Police Chief John Salvatore said anything done with the building should take the fact that it shares a campus with two schools into account for safety reasons.

Town Councilman Tony Unger asked if all vendors could have an opportunity to pitch a proposal for the building. Zini said the process has been open for 60 days and there is a hope that anyone with a proposal will come forward during the public process.

"I'm not trying to present this as the only option," Kimball said. "If someone has a better one, please come forward. I think this is a good proposal."

Where Are the Numbers?

Town Councilman Nick Kapoor urged action on any short-term planning that needs to be done, so the Monroe Early Learning Center and EMS know if they can stay in the building. He said deadlines are near.

On Tuesday, the first selectman was scheduled to present financial numbers and potential uses for Chalk Hill at CIFAP's meeting. Despite his introducing Kimball's proposal, Vavrek received criticism for not having the up-to-date financial numbers CIFAP had requested two months ago.

Zini said, "The First Selectman's Office has not provided the numbers to the Planning Commission for the second time. I guess Mr. Vavrek, your office is using numbers of 2008 and 2010 studies."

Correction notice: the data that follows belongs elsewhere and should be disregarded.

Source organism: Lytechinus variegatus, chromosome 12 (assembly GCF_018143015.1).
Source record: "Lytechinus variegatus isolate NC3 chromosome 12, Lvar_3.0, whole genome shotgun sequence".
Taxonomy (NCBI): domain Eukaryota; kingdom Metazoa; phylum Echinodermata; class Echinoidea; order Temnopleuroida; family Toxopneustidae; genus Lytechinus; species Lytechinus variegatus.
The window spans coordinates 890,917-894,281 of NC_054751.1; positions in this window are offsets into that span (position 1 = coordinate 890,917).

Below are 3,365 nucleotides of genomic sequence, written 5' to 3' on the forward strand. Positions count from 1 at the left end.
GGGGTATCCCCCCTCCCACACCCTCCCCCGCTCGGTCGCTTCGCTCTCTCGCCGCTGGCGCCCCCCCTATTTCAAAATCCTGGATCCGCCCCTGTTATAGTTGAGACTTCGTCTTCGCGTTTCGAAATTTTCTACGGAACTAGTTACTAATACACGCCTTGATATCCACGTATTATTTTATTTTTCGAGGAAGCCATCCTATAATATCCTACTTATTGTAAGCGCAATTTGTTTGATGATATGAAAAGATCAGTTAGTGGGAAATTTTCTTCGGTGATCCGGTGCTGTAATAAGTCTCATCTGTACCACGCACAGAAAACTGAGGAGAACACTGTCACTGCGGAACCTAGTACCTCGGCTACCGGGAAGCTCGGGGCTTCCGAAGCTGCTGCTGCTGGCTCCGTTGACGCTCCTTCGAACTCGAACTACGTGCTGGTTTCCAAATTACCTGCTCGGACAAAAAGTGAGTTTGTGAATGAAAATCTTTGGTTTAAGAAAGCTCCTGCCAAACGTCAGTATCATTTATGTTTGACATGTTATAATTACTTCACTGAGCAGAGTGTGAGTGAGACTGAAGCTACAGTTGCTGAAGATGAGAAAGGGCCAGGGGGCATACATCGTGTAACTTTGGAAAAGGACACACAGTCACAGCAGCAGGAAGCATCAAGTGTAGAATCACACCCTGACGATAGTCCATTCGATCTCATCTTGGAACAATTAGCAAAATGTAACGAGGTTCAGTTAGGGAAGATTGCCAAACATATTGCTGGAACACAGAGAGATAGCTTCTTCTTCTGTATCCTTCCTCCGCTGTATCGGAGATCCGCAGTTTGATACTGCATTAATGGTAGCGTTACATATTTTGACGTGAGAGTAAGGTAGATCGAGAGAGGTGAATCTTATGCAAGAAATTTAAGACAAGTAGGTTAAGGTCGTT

Of the numbers in the studies, Vavrek said, "That's the truth. That's why I'm using it."

Town Councilman Frank Lieto asked Kimball, should there be widespread support for his plan and the approval process move along smoothly, how long it would take for him to take over the building. Kimball said it could be nine to 12 months, or possibly sooner.

Lieto's point was that Chalk Hill would not have the tenant it needs to stay open before the deadline to "mothball" the building — which is after Labor Day. With the winter coming and the Parks & Recreation Department and a number of its programs having to be moved, Lieto asked the first selectman what his short term plan is.

If the building has to be mothballed, Vavrek said the department heads would have to come together to decide what to do about Parks & Recreation.

"So the short term plan is a haphazard relocation?" Lieto asked.

Vavrek said the $150,000 plan to mothball has always been in place.